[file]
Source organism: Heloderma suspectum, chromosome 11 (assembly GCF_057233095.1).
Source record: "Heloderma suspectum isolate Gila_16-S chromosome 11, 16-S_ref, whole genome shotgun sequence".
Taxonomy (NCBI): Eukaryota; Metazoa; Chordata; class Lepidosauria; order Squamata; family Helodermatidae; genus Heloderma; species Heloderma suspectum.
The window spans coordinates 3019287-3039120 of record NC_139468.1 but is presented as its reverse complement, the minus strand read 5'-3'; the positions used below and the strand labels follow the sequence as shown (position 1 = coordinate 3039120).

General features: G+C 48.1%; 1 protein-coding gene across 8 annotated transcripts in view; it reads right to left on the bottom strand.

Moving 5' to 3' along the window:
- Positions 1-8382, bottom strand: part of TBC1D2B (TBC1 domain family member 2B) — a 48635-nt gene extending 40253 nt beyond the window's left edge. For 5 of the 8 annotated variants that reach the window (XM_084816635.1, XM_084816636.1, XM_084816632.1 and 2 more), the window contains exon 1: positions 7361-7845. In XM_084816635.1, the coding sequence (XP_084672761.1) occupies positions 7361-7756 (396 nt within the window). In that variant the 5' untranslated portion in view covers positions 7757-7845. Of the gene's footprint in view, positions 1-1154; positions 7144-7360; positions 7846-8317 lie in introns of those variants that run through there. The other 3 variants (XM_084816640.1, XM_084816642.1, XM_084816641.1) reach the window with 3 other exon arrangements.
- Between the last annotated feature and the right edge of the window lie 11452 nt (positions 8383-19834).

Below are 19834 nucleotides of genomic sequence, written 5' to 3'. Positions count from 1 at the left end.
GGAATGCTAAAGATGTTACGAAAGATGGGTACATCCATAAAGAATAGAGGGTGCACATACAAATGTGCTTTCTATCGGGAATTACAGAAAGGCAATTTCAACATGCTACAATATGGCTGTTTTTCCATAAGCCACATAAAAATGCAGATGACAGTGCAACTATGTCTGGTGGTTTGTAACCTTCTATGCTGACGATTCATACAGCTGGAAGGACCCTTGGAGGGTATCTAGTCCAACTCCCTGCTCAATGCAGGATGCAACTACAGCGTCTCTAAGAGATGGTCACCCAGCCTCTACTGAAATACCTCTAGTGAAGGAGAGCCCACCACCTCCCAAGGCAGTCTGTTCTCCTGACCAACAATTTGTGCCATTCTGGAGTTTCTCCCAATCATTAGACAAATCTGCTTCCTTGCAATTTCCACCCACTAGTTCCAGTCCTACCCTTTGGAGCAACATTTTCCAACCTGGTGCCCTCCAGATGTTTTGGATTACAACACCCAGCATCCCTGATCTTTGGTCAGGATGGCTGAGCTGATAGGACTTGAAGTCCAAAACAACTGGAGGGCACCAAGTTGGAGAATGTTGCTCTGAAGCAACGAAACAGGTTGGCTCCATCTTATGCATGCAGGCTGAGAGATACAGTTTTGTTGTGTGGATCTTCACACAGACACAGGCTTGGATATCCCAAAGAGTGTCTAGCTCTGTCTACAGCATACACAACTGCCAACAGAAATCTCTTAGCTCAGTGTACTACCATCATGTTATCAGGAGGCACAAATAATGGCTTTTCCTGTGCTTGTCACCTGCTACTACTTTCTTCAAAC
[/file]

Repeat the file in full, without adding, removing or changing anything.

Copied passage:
Source organism: Heloderma suspectum, chromosome 11 (assembly GCF_057233095.1).
Source record: "Heloderma suspectum isolate Gila_16-S chromosome 11, 16-S_ref, whole genome shotgun sequence".
Taxonomy (NCBI): Eukaryota; Metazoa; Chordata; class Lepidosauria; order Squamata; family Helodermatidae; genus Heloderma; species Heloderma suspectum.
The window spans coordinates 3019287-3039120 of record NC_139468.1 but is presented as its reverse complement, the minus strand read 5'-3'; the positions used below and the strand labels follow the sequence as shown (position 1 = coordinate 3039120).

General features: G+C 48.1%; 1 protein-coding gene across 8 annotated transcripts in view; it reads right to left on the bottom strand.

Moving 5' to 3' along the window:
- Positions 1-8382, bottom strand: part of TBC1D2B (TBC1 domain family member 2B) — a 48635-nt gene extending 40253 nt beyond the window's left edge. For 5 of the 8 annotated variants that reach the window (XM_084816635.1, XM_084816636.1, XM_084816632.1 and 2 more), the window contains exon 1: positions 7361-7845. In XM_084816635.1, the coding sequence (XP_084672761.1) occupies positions 7361-7756 (396 nt within the window). In that variant the 5' untranslated portion in view covers positions 7757-7845. Of the gene's footprint in view, positions 1-1154; positions 7144-7360; positions 7846-8317 lie in introns of those variants that run through there. The other 3 variants (XM_084816640.1, XM_084816642.1, XM_084816641.1) reach the window with 3 other exon arrangements.
- Between the last annotated feature and the right edge of the window lie 11452 nt (positions 8383-19834).

Below are 19834 nucleotides of genomic sequence, written 5' to 3'. Positions count from 1 at the left end.
GGAATGCTAAAGATGTTACGAAAGATGGGTACATCCATAAAGAATAGAGGGTGCACATACAAATGTGCTTTCTATCGGGAATTACAGAAAGGCAATTTCAACATGCTACAATATGGCTGTTTTTCCATAAGCCACATAAAAATGCAGATGACAGTGCAACTATGTCTGGTGGTTTGTAACCTTCTATGCTGACGATTCATACAGCTGGAAGGACCCTTGGAGGGTATCTAGTCCAACTCCCTGCTCAATGCAGGATGCAACTACAGCGTCTCTAAGAGATGGTCACCCAGCCTCTACTGAAATACCTCTAGTGAAGGAGAGCCCACCACCTCCCAAGGCAGTCTGTTCTCCTGACCAACAATTTGTGCCATTCTGGAGTTTCTCCCAATCATTAGACAAATCTGCTTCCTTGCAATTTCCACCCACTAGTTCCAGTCCTACCCTTTGGAGCAACATTTTCCAACCTGGTGCCCTCCAGATGTTTTGGATTACAACACCCAGCATCCCTGATCTTTGGTCAGGATGGCTGAGCTGATAGGACTTGAAGTCCAAAACAACTGGAGGGCACCAAGTTGGAGAATGTTGCTCTGAAGCAACGAAACAGGTTGGCTCCATCTTATGCATGCAGGCTGAGAGATACAGTTTTGTTGTGTGGATCTTCACACAGACACAGGCTTGGATATCCCAAAGAGTGTCTAGCTCTGTCTACAGCATACACAACTGCCAACAGAAATCTCTTAGCTCAGTGTACTACCATCATGTTATCAGGAGGCACAAATAATGGCTTTTCCTGTGCTTGTCACCTGCTACTACTTTCTTCAAAC